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U.S. Senate candidate Joe O’Dea believes abortions should be legal up until 20 weeks of pregnancy, with exceptions after

Bennet’s challenger had refused until Friday to provide specifics on his stance
Joe O’Dea, Republican nominee for the U.S. Senate seat held by Democrat Michael Bennet, speaks during a primary election night watch party on June 28 in Denver. (David Zalubowski/Associated Press file)

Republican U.S. Senate candidate Joe O’Dea believes abortions should be legal up until the 20th week of pregnancy, after which the procedure should be allowed only in cases of rape and incest or when a mother’s life is at risk, his campaign told The Colorado Sun on Friday.

O’Dea announced his stance after he told The Sun on Thursday that he voted for an unsuccessful 2020 ballot measure that would have outlawed the procedure after 22 weeks of gestation, or 5½ months.

“I voted for that,” O’Dea said in a brief interview after an event in Greenwood Village with U.S. Rep. Dan Crenshaw, a Texas Republican.

O’Dea had refused until Friday to provide a specific date at which he thought abortions should be outlawed.

He had said earlier that people should be able to legally get an abortion early on in a pregnancy and that he believed late-term abortions should be banned. But he wouldn’t say what constitutes an early term or late-term abortion in his mind, only that he thought the procedure shouldn’t be carried out in the last three months of a pregnancy.

“Before viability, in that first 20 weeks, there should be a law that protects the right of women to make the decision for herself – and she shouldn’t have to travel across state lines to do it,” O’Dea said in a written statement to The Sun on Friday.

O’Dea added: “Abortion is one of these issues tearing this country apart. We have to find a balance so we can start the long process of moving the country forward and give women certainty. I was adopted. This issue is real to me in a way it never could be for someone like Michael Bennet.”

According to 2019 data from the Centers for Disease Control and Prevention, 99% of abortions happen before the 21st week of pregnancy. Ninety-three percent of abortions happen during the first 13 weeks of a pregnancy, while 6% happen between 14 and 20 weeks of pregnancy.

The American College of Obstetricians and Gynecologists says “with very rare exceptions, babies born before 23 weeks of pregnancy do not survive.”

Joe O’Dea, a candidate for U.S. Senate, during a campaign appearance June 9 at a brew pub in south suburban Littleton. (David Zalubowski/Associated Press file)

O’Dea’s campaign said O’Dea isn’t planning to pursue abortion legislation if he’s elected to the Senate, but that the 20-week threshold is what he will use to determine whether or not he will vote “yes” on a bill.

O’Dea is more moderate than many fellow Republicans when it comes to abortion, and has taken heat from some in the GOP for being too soft on the issue.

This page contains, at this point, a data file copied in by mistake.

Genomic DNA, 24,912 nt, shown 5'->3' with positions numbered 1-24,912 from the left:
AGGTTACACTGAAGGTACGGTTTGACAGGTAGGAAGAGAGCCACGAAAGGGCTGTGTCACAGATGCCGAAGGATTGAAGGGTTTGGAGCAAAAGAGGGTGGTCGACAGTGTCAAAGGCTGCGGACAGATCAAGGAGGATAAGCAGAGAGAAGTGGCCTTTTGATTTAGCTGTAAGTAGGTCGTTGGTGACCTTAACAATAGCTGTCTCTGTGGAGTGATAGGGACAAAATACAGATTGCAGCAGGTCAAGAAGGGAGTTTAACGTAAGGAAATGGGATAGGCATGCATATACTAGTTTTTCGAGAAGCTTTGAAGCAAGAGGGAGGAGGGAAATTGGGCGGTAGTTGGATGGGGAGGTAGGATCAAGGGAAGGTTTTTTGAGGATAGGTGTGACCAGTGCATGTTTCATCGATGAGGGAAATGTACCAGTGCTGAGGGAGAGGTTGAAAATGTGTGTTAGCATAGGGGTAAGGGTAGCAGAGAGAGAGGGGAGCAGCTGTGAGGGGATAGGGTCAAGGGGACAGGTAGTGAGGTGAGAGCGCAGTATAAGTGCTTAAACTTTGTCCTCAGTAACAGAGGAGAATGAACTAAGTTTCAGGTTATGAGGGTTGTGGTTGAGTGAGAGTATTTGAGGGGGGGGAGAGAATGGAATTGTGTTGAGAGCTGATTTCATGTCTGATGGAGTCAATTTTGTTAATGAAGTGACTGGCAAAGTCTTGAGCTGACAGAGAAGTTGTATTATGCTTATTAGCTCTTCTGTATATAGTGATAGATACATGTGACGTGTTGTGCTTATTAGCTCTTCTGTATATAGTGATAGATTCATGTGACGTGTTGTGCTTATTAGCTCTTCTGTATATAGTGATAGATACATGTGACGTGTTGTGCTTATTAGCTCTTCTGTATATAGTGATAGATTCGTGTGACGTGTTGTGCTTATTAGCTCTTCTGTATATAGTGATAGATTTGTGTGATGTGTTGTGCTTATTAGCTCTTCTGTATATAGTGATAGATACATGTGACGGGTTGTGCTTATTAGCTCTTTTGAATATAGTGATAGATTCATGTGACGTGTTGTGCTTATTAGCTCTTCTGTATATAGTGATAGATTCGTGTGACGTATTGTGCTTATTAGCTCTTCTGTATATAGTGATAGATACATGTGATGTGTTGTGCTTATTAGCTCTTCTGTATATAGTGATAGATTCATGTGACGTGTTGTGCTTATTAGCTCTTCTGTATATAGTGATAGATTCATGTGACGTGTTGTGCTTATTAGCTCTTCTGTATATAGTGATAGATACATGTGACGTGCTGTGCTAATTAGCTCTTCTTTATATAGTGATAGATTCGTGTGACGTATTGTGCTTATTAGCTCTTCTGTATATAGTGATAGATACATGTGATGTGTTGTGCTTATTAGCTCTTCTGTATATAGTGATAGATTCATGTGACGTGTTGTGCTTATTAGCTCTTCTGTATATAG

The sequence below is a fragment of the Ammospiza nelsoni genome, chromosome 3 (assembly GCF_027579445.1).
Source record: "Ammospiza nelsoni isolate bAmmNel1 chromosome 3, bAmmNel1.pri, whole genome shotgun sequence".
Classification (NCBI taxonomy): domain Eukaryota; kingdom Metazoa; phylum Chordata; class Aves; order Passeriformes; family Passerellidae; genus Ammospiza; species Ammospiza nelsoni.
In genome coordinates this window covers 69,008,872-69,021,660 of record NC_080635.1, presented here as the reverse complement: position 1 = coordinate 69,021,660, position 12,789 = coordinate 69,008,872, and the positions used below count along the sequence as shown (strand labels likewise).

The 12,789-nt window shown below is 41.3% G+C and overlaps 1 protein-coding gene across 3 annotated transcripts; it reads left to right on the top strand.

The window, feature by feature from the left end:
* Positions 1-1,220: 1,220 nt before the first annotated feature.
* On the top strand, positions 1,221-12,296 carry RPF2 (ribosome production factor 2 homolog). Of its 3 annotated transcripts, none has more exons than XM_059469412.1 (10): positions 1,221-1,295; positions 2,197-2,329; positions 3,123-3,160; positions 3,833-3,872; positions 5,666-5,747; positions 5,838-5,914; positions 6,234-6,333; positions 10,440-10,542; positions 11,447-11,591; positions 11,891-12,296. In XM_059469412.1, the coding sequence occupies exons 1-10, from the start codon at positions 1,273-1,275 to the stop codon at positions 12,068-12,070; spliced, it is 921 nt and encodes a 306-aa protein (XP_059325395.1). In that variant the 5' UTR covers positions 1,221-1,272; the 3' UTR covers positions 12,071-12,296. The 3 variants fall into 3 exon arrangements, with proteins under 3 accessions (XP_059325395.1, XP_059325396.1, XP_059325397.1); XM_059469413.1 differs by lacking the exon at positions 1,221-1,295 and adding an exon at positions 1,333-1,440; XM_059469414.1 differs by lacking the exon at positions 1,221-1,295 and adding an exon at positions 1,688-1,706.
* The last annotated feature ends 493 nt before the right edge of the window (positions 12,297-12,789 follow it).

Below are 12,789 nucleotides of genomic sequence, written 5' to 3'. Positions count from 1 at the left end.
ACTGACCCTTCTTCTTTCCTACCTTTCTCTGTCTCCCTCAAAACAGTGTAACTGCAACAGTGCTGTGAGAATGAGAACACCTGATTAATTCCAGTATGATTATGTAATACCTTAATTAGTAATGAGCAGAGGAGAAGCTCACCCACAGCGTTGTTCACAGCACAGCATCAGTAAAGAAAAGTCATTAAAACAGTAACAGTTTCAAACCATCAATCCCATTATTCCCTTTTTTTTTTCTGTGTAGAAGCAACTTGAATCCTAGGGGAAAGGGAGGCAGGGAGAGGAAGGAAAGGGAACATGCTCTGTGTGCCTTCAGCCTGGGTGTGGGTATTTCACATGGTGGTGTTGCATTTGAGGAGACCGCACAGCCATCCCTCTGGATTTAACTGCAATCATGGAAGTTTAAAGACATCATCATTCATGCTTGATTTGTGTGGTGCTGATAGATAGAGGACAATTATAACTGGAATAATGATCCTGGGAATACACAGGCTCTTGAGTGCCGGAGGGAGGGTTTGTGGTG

Still, he came under attack this week from his opponent, Democratic U.S. Sen. Michael Bennet, over his position on the procedure.

Bennet’s re-election campaign launched an ad criticizing O’Dea for being opposed to Colorado’s new law codifying abortion access in the state with very few exceptions.

The new Bennet ad features five women discussing their shock about Roe v. Wade being overturned by the U.S. Supreme Court in June after nearly five decades and highlighting the different abortion stances held by O’Dea and Bennet.

“It makes the race for Senate even more important,” one of the women says.

O’Dea’s campaign fired back with a video featuring O’Dea’s daughter saying her father “will defend a woman’s right to choose” and calling Bennet “a sleazy politician who will say anything to keep his job.”

O’Dea’s daughter, Tayler, tells viewers to Google her dad’s name to find out his position on abortion.

O’Dea also opposes tax dollars being spent on abortions and believes that religiously affiliated institutions shouldn’t be required to carry out the procedure. Finally, he believes parents should be notified before their child has an abortion.

He has touted support from anti-abortion advocates and called himself “pro-life,” but opposed Roe v. Wade being overturned.

Bennet, meanwhile, supports legislation prohibiting government restrictions on abortion access, according to his campaign, including the Women’s Health Protection Act.

Selina Najar, political director for Cobalt, an abortion-rights nonprofit in Colorado that has endorsed Bennet, said in a statement that O’Dea “does not share our pro-abortion rights Colorado values.”

“Every time Joe O’Dea has to answer in specifics, (it) turns out he’s anti-abortion rights,” Najar said.

Proposition 115, the 2020 ballot measure in Colorado that sought to ban abortions at 22 weeks, failed 59% to 41%, an 18 percentage point margin.

“I think Coloradans want balance,” O’Dea told The Sun on Thursday of his abortion stance. “My position is my position. I’ve been there the entire time. I haven’t wavered at all. I disagree with Michael that we need late-term abortion. He’s about late-term abortion. I don’t think that should be an elective procedure. And I don’t think Coloradans are there either. I really don’t.”

During his campaign event Thursday, O’Dea again defended himself against Bennet’s offensive.

“He’s trying to make it an issue and that’s because of his failed policies,” O’Dea said. “He doesn’t want to talk about them. He doesn’t want to talk about groceries. He doesn’t want to talk about inflation. Crime, it’s out of control. He wants to talk about abortion and that’s it.”

O’Dea called Bennet’s ad “dishonest.”

The general election is Nov. 8.

The Colorado Sun is a reader-supported, nonpartisan news organization dedicated to covering Colorado issues. To learn more, go to coloradosun.com.